Merchants and Entrepreneurial blood line made the Kilakarians famous and successful in Trading and Industrial activities. They have made their homes far and wide as U.S.A., Japan, the Middle-East, Belgium, Hong Kong, Malaysia and U.K. The Kilakarians have built and maintained strong partnerships with the Arabs of the Middle-East, the Japanese, Chinese, Belgians, Britons, which is not entirely based on business, but family and friendship ties. This has lead to their successes in various business enterprises such as construction, jewelry, cars, metal etc.
Despite making their homes and businesses far and wide, Kilakkarai natives return during the summer and year-end for family celebrations. This idyllic town comes to life during marriage functions. The unique rendezvous ensures that centuries of customs and lineage is understood by the next generation. The Kilakkarai diaspora families compulsorily attend at least once a year.
As of 2001 India census, Kilakarai had a population of 30,472. Males constitute 46% of the population and females 54%. Kilakarai has an average literacy rate of 78%, higher than the national average of 59.5%: male literacy is 82%, and female literacy is 75%. In Kilakarai, 13% of the population is under 6 years of age.
Dressing: The majority of the population being muslims, modest dressing is observed. Ladies observe the hijab, both in traditional saree-style, and the arab abaya dressing. Men are seen to wear the traditional sarong.
Food: The staple food of the kilakarians is rice and fresh fish gravy. Most meals are made from some varient of rice, idli (rice cakes), dosa (rice flour crepe), idiapom (stringhoppers) etc.
Weather: the weather is pretty pleasant throughout the year. During summer, things start to heat up a bit. But in winter, the weather is cool and breezy. The nights tend to get a little cold during the winter. Light showers can be expected.
Cultural Traditions: Although Kilakarians may have travelled far and wide, their cultural traditions and customs bind them together. Respect for the elders and young ones are unspoken but firm-footed traditions. Orthodox, matriarchal and educated, the typical Kilakkarai family observes the strict Islamic ruling of non mixing of the genders, and prohibition on drinking. Arranged marriages are still the norm for the well heeled youngsters.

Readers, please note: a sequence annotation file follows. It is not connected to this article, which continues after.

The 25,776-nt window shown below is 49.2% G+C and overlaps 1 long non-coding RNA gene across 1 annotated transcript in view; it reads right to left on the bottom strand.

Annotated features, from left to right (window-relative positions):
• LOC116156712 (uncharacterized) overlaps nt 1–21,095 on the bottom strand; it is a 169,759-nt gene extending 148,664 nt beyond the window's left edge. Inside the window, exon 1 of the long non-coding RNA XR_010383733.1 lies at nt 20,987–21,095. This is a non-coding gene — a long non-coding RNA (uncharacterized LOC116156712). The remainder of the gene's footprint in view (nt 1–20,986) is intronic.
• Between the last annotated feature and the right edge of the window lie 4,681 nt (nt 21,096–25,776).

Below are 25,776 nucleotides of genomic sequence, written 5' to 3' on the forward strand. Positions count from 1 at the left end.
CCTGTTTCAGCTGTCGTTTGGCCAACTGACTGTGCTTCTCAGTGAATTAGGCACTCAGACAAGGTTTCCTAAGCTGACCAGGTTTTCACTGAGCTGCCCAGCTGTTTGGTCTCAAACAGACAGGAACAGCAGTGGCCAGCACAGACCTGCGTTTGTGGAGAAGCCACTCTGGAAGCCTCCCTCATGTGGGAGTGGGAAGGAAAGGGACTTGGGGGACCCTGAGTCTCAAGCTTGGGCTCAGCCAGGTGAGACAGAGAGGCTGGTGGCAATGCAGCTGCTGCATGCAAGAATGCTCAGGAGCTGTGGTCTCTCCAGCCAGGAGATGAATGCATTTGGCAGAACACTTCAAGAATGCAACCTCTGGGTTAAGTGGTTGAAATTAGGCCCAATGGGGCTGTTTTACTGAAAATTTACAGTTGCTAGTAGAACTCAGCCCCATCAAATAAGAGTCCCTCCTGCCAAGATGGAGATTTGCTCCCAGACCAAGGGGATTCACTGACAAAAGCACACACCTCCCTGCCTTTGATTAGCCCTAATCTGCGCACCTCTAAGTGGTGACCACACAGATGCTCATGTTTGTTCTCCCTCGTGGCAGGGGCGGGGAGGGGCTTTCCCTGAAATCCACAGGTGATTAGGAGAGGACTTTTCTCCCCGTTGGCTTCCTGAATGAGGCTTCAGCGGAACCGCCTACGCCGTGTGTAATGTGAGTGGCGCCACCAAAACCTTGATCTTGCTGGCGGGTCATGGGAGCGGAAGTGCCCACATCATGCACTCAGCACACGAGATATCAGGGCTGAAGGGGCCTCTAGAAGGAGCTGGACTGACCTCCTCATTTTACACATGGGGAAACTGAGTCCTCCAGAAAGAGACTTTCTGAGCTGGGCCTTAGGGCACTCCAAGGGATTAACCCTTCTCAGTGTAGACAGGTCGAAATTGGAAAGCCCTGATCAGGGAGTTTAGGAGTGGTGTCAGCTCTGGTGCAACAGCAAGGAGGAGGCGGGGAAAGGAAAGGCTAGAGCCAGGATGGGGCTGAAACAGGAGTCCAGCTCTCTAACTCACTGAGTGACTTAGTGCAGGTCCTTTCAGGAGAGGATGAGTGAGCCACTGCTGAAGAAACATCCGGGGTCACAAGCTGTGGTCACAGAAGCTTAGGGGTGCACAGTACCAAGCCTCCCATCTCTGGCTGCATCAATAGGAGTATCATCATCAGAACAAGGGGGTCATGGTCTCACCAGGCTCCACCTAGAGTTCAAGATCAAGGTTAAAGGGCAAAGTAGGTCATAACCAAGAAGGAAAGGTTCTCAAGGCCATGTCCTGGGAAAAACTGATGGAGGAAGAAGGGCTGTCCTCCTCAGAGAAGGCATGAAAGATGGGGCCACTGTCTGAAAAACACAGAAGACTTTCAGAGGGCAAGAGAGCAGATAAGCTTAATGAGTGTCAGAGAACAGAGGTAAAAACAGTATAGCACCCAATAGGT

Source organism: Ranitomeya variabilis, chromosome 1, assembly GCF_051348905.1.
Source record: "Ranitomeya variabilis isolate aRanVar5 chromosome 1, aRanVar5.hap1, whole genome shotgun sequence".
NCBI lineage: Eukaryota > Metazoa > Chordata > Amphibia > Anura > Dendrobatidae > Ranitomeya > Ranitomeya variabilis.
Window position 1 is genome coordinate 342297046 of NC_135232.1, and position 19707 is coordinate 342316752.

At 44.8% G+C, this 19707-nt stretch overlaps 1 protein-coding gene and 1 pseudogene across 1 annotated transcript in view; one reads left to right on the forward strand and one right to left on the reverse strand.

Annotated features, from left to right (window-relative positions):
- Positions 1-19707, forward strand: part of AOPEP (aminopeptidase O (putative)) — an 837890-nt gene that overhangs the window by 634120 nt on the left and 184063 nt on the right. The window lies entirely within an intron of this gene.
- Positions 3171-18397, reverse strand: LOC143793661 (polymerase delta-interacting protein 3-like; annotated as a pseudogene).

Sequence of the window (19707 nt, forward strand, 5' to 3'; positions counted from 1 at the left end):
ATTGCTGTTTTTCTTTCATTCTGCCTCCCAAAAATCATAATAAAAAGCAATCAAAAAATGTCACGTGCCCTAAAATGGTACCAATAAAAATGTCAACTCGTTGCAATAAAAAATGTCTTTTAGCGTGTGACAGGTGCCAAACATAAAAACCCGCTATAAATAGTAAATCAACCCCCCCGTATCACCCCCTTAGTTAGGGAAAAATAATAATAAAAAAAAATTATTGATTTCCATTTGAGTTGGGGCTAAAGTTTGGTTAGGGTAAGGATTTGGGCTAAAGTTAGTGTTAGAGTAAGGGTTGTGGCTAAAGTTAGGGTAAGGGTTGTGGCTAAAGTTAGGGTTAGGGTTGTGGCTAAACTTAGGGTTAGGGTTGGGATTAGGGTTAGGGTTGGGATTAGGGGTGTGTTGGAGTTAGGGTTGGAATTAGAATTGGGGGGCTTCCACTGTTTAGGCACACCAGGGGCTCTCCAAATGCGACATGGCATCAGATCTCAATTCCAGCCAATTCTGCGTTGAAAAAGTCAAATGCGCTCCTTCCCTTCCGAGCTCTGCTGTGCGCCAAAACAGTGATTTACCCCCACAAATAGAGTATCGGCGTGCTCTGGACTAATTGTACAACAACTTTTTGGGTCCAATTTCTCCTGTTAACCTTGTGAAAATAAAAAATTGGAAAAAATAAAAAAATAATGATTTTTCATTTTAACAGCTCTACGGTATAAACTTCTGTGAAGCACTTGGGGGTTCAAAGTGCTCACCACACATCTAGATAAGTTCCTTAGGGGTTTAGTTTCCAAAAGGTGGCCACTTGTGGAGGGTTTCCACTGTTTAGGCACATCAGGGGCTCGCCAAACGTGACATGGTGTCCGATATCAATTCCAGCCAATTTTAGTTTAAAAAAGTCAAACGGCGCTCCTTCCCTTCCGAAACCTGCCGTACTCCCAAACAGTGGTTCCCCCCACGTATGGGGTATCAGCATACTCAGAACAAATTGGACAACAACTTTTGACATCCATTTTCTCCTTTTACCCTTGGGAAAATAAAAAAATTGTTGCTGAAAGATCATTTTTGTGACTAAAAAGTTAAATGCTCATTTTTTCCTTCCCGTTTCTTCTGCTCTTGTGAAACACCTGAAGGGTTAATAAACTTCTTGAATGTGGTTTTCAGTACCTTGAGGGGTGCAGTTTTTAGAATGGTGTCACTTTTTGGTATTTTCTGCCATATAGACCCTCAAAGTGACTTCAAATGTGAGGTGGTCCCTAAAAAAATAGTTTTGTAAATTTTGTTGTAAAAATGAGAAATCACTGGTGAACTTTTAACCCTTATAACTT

You find men, women and children grouping together around the town, getting back where the left from a year ago. Most of the time is spent sitting around chatting with friends and family. The men go to the farmhouses to bathe in the pools and rivers. Everybody takes a turn picnicking in the farmhouses, swimming, drinking fresh coconut water, enjoying the breeze and beautiful dance of the peacocks (during mating season)
Getting to/around Kilakarai: Although Kilakarai has developed to such an extent, access to the town is only by bus or car. The nearest railway station is in Ramanadapuram and the nearest airport is in Madurai, each taking from 30min till 2 hours respectively.
The streets are reminiscent of the narrow alleys of Venice. Most people get around walking or hiring autorickshaws
Hotels and Guesthouses: Kilakarai town can boast of only one tourist lodge which not be able to accomodate the daily influx of visitors and guests. It is customary to lodge such visitors in the houses and farm houses of family and friends on a friendly and informal basis.